Rocket Raccoon #9

Story by
Art by
Jake Parker
Colors by
Jean-Francois Beaulieu
Letters by
Jeff Eckleberry
Cover by
Marvel Comics

Writer Skottie Young and artist Jake Parker open "Rocket Raccoon" #9 with red skies and a leaping Hulk in New York City of the year 2046. Hulk leaps into action against Groot, who is on a rampage through the city and makes fast work of the Emerald Avenger. In the issue, Iron Man and Captain America watch over a decimated future with alarming destruction. Iron Man, in this case, is back in red and gold and answers to Tony while Cap, now outfitted with a cybernetic leg, answers to Steve.

Using those icons as the fulcrum for the story, Young swings the tale from Earth to outer space as the Avengers call upon Rocket Raccoon to talk Groot down. In space, readers are introduced to a foul-mouthed Rocket, who has been through a few more scraps in the time between 2015 and 2046. In addition to Rocket's temper, Young brings along some humor, both in art and dialogue, making "Rocket Raccoon" #9 a solid representation of his contributions to this series despite the futuristic setting.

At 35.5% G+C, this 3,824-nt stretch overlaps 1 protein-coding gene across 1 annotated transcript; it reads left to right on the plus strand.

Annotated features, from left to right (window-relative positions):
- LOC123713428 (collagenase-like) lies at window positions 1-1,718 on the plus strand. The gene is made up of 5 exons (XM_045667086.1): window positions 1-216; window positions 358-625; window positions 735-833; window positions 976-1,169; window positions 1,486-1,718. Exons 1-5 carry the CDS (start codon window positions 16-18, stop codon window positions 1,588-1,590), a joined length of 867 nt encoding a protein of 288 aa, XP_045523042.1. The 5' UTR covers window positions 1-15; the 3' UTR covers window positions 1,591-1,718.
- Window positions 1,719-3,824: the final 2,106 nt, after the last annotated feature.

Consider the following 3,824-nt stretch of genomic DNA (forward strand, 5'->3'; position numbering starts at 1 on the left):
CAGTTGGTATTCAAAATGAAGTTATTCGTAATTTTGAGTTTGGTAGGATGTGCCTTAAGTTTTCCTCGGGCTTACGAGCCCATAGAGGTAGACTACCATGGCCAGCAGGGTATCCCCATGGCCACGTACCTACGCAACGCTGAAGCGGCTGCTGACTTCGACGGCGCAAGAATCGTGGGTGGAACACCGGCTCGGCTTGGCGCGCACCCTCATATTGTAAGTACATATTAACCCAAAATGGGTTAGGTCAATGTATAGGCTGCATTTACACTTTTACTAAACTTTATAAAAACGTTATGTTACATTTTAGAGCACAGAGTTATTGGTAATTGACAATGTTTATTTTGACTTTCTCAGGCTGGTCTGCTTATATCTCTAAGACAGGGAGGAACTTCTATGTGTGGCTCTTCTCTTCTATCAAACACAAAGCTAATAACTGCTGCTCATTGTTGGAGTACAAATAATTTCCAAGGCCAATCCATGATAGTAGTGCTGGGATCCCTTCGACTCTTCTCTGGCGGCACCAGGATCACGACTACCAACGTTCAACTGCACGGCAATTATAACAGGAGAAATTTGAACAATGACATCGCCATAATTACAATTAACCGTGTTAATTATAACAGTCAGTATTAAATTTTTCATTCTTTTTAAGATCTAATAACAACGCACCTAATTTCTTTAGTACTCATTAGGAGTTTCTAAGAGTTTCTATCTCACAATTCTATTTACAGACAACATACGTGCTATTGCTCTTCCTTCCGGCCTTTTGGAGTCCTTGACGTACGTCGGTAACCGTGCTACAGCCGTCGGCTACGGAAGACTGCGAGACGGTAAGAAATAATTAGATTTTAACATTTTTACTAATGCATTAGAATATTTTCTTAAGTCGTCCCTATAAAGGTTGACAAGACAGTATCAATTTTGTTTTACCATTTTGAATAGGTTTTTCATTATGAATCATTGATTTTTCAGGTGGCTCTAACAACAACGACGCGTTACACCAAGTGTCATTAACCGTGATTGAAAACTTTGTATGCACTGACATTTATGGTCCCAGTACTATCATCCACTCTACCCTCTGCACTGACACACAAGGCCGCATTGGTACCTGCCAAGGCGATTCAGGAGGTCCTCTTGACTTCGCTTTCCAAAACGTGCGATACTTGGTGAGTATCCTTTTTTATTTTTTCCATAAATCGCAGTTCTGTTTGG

The art from Jake Parker is playful and lively, similar in style to Young's but more youthful and exuberant. Every character, from grizzled old Rocket to howling, kaiju Groot, brings a range of expression that feeds from the story and powers the narrative forward. Parker's work, especially the silent or near-silent panels, illustrates Young's confidence in his artistic collaborator. Parker and letterer Jeff Eckleberry blend together nicely. Parker undoubtedly draws some of the sound effects in, but the collaboration between the two is subtle enough to meld together without notable transition.


Like the bold, unrestrained future in Parker's drawings, Jean-Francois Beaulieu's colors make no apologies. The red skies mentioned earlier would make Crayola proud, while the yellows, reds, blues, greens and purples do a nice job of rounding out the visuals of "Rocket Raccoon" #9. Beaulieu doesn't have to overdo any gradients or add in too many effects, as the cartoony, over-the-top nature of a space raccoon trying to rescue the Earth from a rampaging tree is bizarre enough to hold its own with bright, honest coloring.

While some characters don't set out to be heroes but become heroes nonetheless, Groot's quest to be a hero puts Rocket on a path to forge his own heroic legacy. Along the way, Young, Parker, Beaulieu and Eckleberry have fun celebrating every wacky thing about comics in one of the most consistently irreverent books on the racks today. It's not an all-ages title, but "Rocket Raccoon" #9 is certain to remind readers of the joy comic books can deliver at any age.

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